Wine Coolers VS Wine refrigerators
Wine coolers and wine refrigerators are very much in season and make the perfect gift or collectors item for budding and seasoned wine connoisseurs.
Going just by their names, there doesn’t seem to be much difference between a wine cooler and a wine refrigerator. After all, they both do the same thing - chill wine!
What makes it even more confusing is that the words wine cooler and wine refrigerator are used interchangeably. However, there are certain key differences between the two. Let’s discuss them in detail.
Wine Coolers VS Wine refrigerators
Simply put, A wine cooler is a device used for storing wine.
It is also the name of an alcoholic drink made using fruit juice and wine, much like a Spanish Sangria. Bartles & James is a well-known brand of wine coolers (the drink).
In this article, when we say wine cooler, we are referring to the device, NOT the beverage. It differs from a wine refrigerator in several ways, such as:
Traditionally, the term wine cooler was used for smaller, portable cabinets that could hold about 10 to 18 bottles of wine. Refrigerators are usually larger (although smaller than a food refrigerator) and can accommodate a higher number of bottles (30+).
Buyers opt for either a cooler or a refrigerator based on availability of space and the size of their wine collection.
Please note that since both terms are used interchangeably, it is not unusual to come across a smaller wine refrigerator or a larger wine cooler!
Also, note that even though wine coolers are generally smaller, they may not be suitable for that compact space under your kitchen counter. Coolers require air-flow around the sides and back to ensure proper dissipation of heat. Hence, it is important to read the fine print before settling on a purchase.
Built-in coolers are also available – they can be built into an existing cabinet and have space for losing heat at the bottom.
A wine cooler uses thermoelectric cooling while a wine refrigerator relies on compression cooling technology, much like a conventional fridge.
Thermoelectric cooling is quieter than a compressor. It also has several other advantages like the lack of moving parts, no requirement for any kind of circulating liquid, longevity, no leaking issues, compact size and so on.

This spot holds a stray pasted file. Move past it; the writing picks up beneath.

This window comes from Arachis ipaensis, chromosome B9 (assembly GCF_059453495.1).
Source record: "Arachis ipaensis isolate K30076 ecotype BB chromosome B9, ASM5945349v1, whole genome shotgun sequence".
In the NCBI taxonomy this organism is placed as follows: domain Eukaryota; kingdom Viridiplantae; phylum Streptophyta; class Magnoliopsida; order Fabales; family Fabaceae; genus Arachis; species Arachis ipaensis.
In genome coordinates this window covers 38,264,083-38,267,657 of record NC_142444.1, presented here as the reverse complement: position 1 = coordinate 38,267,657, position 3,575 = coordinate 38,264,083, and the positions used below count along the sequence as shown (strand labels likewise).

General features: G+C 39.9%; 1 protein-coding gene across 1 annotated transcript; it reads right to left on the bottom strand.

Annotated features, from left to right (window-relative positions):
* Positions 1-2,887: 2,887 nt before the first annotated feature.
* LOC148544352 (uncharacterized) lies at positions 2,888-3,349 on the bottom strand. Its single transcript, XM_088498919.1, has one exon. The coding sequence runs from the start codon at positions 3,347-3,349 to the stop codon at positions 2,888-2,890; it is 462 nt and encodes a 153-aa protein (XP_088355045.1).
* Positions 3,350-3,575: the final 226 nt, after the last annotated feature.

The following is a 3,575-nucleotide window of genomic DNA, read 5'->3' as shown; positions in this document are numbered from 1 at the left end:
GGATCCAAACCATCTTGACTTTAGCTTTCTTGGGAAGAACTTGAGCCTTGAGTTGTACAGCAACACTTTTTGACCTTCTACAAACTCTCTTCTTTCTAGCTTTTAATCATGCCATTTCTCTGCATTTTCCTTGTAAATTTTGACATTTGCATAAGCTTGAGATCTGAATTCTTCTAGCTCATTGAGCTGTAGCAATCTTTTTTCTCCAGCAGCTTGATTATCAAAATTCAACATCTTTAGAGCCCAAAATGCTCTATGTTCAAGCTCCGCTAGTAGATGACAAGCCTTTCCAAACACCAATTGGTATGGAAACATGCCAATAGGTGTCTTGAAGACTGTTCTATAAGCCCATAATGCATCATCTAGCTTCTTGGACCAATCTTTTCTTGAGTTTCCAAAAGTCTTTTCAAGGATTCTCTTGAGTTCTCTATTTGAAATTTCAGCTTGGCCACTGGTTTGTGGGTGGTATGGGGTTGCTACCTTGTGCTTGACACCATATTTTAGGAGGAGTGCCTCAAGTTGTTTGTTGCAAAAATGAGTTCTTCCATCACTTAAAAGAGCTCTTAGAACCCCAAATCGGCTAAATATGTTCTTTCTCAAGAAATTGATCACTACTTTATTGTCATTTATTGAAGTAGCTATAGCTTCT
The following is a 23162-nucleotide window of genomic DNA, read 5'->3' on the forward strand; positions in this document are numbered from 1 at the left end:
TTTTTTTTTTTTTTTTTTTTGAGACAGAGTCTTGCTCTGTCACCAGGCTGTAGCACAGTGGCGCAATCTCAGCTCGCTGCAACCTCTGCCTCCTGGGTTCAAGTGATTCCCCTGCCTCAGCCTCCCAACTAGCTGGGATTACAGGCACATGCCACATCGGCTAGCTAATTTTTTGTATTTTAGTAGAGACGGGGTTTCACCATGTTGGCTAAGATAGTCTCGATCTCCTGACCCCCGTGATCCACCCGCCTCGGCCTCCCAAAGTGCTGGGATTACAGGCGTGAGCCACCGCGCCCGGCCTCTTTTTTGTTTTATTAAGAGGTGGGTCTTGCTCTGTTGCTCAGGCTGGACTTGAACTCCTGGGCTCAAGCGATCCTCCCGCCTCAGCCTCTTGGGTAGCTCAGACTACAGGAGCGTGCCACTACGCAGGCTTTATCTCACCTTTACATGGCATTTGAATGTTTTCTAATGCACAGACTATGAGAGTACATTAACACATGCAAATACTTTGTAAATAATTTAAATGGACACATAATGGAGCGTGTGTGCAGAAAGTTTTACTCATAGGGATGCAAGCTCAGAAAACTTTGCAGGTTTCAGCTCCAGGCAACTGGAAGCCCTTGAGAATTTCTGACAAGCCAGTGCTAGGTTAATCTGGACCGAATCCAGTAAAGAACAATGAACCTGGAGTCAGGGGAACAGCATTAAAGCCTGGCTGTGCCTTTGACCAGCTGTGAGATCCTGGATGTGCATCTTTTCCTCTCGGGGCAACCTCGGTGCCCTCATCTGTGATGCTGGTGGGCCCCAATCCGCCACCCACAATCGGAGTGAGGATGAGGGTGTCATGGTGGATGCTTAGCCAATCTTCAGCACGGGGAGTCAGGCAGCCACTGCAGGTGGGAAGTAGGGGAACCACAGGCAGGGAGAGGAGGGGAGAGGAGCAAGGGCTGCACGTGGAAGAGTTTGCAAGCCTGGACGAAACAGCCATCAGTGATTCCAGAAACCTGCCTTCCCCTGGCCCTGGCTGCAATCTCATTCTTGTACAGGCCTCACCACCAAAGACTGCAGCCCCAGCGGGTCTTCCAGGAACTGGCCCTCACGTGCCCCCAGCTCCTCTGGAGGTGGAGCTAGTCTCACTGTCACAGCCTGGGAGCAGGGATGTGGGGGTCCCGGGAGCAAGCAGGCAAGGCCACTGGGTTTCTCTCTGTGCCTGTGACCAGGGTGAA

The disadvantages of thermoelectric cooling, when compared to compression cooling, are that it is more expensive and less power efficient. Manufacturers are addressing these issues via research and innovation.
Basically, a wine refrigerator makes a low buzzing sound while a wine cooler doesn’t. It is not completely silent though, as there are fans inside the cooler for even distribution of cold air.
A wine cooler rarely has a temperature setting below 45 degrees Fahrenheit (7.2 Celsius). A wine refrigerator or a beverage cooler can be set to lower temperatures. Wine is rarely consumed ice cold unlike other beverages such as beer.
Dual zone wine refrigerators and coolers are also available. In these models, there are different temperature settings for upper and lower shelves.
As you know, red wine is consumed at a higher temperature than white wine. Hence, dual zone cooling helps to store red and white wines at their ideal temperatures.
Usually, the zone reserved for white wine is set between 45 to 50 degrees Fahrenheit (7.2 to 10 Celsius) while for red wines, the temperature is between 50 to 65 degrees Fahrenheit (10 to 18.3 Celsius).
Wine coolers, being smaller, have limited space compared to refrigerators. The overall design of your unit also plays an important role in what exactly you’re trying to accomplish.
- 1Do you want the shelves to slide out?
- 2Should there be a vertical storage compartment too? (Sometimes used for partially consumed bottles)
- 3Should the door be transparent? This allows you to show off your collection but some people do not like their wine to be exposed to too much light.How many bottles do you want to chill at a time?
- 4Are you seriously into wine or do you just want a cool showpiece to impress your guests? (I am not judging as I am not a snob)
- 5Do you plan to store cheese in the unit as well? Will you occasionally use the unit for storing food or beer? If yes, it should have a lower temperature setting that 45 Fahrenheit.
- 6Where do you want to place your cooler/refrigerator? It there a dedicated space or is it just going to sit on the counter top?
These are just some of the questions that you’ll have to consider while sorting out the wine cooler vs wine refrigerator battle.
Usually, wine refrigerators have more bells and whistles and are also larger in size. Hence, they are pricier.
If you want to chill just 10 odd bottles of wine, you can opt for an affordable yet elegant entry level wine cooler.
If your storage needs are higher and you want more features such as dual zone cooling etc. the price will definitely go up.
For those who are very serious about wine and want to age it, it is advisable to invest in a full-fledged wine cellar with temperature and humidity control.
Hopefully, you now have a better idea about the main differences between wine cooler vs wine refrigerator.
Enjoy wine responsibly 🙂